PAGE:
Roadmap to Renovations for New Homeowners
While new homeowners dream of renovating their home into a model of sustainability, they sometimes bump into the reality that fixing their leaky roof takes priority over installing solar panels and an EV charger.
The frenzied housing market of recent years led many buyers to make a split-second decision on a home that needs some work, often without a home inspection. Among buyers who purchased a home in the past two years, 75% said they had at least one regret, according to a February 2022 survey by Zillow. Among the biggest regrets: buying a fixer-upper that needed immediate and costly repairs.
Renovation experts can help these unhappy homeowners work through projects in the smartest order while balancing their finances, aspirations, and sustainability.
“The homeowners’ intention for how long they will stay in the house drives all our advice,” says Michael Winn, owner of Winn Design + Build in McLean, Va. “For instance, some things like a metal roof are significantly more costly to build but have a longer life span and are more sustainable than an asphalt roof. But if someone plans to move in a few years, that investment may not make sense.”
Renovation experts can help homeowners understand the return on investment of sustainable choices for their home improvement projects, such as reduced utility bills, higher resale value, and resilience to the impact of climate change.
Most homeowners, especially if they just purchased an older home, don’t have an unlimited budget, and will need to make tradeoffs.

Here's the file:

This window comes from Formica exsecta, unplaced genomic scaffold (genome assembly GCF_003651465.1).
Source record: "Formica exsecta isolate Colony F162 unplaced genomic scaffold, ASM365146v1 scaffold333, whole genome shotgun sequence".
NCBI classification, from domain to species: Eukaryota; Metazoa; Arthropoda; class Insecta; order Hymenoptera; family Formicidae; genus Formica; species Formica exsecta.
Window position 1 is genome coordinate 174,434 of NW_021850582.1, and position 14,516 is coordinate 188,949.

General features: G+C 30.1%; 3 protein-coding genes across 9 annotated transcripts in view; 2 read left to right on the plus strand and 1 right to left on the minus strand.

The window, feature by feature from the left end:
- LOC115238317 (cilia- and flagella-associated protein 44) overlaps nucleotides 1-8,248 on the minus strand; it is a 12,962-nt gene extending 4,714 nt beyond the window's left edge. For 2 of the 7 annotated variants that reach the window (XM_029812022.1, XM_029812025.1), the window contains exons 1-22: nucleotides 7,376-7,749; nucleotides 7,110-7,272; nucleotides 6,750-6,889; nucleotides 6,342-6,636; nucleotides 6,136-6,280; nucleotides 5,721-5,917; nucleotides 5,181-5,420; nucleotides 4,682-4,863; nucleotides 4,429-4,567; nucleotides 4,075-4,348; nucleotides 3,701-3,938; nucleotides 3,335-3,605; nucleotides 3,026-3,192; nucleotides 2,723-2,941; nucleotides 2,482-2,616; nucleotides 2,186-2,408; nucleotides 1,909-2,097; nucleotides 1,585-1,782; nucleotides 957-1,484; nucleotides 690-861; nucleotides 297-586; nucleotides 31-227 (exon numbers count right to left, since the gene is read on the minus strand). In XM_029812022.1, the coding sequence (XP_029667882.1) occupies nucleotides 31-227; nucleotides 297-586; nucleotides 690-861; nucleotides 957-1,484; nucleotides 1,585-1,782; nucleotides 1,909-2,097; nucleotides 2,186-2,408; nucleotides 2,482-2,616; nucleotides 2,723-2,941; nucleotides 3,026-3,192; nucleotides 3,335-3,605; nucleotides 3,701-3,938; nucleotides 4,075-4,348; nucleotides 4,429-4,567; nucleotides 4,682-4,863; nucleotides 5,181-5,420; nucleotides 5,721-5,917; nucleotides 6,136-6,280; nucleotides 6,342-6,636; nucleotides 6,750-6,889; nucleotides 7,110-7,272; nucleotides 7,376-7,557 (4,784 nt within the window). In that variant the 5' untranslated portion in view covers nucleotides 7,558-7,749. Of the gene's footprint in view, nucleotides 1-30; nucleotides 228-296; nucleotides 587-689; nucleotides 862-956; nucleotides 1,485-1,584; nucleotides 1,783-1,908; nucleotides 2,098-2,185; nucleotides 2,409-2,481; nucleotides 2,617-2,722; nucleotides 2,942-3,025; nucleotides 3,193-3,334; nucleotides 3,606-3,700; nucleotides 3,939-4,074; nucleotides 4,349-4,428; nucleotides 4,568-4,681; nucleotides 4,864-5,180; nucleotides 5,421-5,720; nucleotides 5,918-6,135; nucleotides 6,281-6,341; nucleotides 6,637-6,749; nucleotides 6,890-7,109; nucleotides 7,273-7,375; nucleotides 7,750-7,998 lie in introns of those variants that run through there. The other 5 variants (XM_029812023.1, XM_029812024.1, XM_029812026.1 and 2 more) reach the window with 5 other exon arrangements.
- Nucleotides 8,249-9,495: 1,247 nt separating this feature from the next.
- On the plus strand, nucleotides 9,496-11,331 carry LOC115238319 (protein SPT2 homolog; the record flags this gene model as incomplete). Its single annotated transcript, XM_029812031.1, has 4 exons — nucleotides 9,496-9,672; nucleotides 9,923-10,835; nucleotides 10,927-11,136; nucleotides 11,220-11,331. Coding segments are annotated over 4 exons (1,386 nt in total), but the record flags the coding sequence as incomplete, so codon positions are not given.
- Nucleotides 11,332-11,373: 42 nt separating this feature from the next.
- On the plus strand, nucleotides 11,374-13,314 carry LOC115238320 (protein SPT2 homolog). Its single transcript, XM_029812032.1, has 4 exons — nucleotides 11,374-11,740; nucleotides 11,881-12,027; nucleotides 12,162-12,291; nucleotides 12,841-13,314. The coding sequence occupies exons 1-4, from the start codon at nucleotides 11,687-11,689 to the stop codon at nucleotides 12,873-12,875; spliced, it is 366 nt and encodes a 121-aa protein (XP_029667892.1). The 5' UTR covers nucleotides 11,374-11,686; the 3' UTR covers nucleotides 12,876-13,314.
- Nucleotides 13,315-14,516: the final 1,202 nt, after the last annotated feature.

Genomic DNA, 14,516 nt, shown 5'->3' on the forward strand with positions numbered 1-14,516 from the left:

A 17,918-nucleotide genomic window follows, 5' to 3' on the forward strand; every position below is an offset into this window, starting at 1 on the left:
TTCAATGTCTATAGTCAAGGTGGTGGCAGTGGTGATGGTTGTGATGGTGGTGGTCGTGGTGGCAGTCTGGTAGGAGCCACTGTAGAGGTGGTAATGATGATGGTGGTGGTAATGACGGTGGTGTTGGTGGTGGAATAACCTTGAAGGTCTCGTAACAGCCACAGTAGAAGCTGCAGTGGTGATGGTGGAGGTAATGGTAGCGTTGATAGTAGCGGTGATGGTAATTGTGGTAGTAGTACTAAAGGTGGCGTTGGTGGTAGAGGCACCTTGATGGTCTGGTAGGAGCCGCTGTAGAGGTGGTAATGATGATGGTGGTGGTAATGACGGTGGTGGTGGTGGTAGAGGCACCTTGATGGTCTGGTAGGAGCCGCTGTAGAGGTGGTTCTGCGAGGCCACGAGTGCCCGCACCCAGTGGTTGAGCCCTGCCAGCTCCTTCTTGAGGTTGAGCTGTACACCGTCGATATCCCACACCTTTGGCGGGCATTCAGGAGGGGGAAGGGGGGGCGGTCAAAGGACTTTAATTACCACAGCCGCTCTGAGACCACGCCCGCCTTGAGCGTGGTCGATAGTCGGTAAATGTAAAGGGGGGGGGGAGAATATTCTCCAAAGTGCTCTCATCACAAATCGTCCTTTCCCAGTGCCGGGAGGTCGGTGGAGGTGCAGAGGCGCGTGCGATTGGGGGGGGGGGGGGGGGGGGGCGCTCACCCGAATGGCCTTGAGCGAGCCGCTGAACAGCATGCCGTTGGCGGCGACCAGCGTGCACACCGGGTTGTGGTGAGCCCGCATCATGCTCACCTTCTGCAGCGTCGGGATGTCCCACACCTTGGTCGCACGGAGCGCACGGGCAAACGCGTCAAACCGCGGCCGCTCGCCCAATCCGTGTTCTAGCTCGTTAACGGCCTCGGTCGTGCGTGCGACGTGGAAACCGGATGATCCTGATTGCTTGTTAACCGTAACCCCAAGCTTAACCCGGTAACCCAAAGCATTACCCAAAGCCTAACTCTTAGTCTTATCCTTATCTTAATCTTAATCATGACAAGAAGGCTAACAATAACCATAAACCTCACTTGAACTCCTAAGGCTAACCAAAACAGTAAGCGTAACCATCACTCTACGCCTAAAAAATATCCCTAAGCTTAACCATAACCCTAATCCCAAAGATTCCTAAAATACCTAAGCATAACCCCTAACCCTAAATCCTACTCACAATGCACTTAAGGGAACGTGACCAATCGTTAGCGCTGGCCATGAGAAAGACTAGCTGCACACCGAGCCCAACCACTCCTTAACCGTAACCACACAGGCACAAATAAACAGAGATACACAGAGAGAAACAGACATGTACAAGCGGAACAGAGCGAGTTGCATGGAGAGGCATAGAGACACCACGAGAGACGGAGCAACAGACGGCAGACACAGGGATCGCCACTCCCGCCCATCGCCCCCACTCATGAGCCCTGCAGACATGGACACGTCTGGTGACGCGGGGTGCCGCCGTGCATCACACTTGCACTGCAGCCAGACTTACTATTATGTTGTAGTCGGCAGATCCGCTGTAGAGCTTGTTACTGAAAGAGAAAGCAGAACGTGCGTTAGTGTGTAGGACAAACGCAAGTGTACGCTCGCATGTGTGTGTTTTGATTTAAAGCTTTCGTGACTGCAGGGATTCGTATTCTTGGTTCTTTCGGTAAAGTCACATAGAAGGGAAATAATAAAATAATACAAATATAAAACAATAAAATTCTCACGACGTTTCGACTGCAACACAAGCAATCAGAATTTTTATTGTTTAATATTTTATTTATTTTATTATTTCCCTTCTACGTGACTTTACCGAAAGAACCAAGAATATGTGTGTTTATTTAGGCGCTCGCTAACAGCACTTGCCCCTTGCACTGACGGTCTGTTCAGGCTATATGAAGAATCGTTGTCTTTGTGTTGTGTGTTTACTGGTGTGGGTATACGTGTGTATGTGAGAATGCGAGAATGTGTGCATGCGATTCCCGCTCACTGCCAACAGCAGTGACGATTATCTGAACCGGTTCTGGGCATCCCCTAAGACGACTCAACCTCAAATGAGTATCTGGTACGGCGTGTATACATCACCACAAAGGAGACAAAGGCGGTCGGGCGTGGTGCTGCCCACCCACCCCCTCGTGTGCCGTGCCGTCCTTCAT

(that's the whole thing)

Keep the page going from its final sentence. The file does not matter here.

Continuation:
“Anything new you install will be an improvement on an older home and older systems,” says Jim Kitchin, owner of InterWorks, a home renovation and remodeling company in Portland Oregon. “But once homeowners decide which upgrades are the most important, they often want to go a little above the standard level to achieve higher levels of efficiency.”
An important element of sustainability is smart planning, says Neil Bubel, president of Traver Construction Co. in Dallas.
“If you don’t do something right the first time, you end up redoing it and the materials you used the first time end up in the dump,” says Bubel. “Limiting rework is good for the environment and the pocketbook, so it pays to develop a master plan area by area and system by system even if it takes 10 years to complete.”
What Homeowners Need
While most homeowners are tempted to start with the projects they’re passionate about such as a kitchen remodel or a solar panel installation, if they don’t take care of the necessary projects, they expose themselves and their home to potential damage. Depending on the home, “must-do” projects may include:
A leaky roof must be repaired or replaced before it causes more costly interior damage to a home. Replacing a section can be more cost-effective and reduces materials going to a landfill, says Bubel.
“You have to balance the tradeoff between durability and money,” says Kitchin. “We recommend concrete tiles or a metal roof because they last years longer than the standard composite roof, but those are more expensive options.”
Image courtesy Greenfiber
American energy expert Amory Lovins, chairman emeritus of the Rocky Mountain Institute, says improving energy efficiency is the most effective way to combat climate change. One of the most economical methods to improve efficiency is insulation.
Closing penetrations to the house and adding more insulation on top of existing insulation in the attic can make a huge difference, especially in an older home, says Bubel. The payback is lower utility bills and a more comfortable home.
Replacing the HVAC system is a more expensive upgrade, but it will have a big impact, especially when you’re replacing a system that relies on increasingly costly fossil fuels.
“Homeowners concerned about minimizing their carbon footprint may be interested in going to an electric ductless mini-split system,” says Kitchin.
Repairing an already energy-efficient HVAC system may be the better option, suggests Bubel, to avoid putting adequate equipment in a landfill.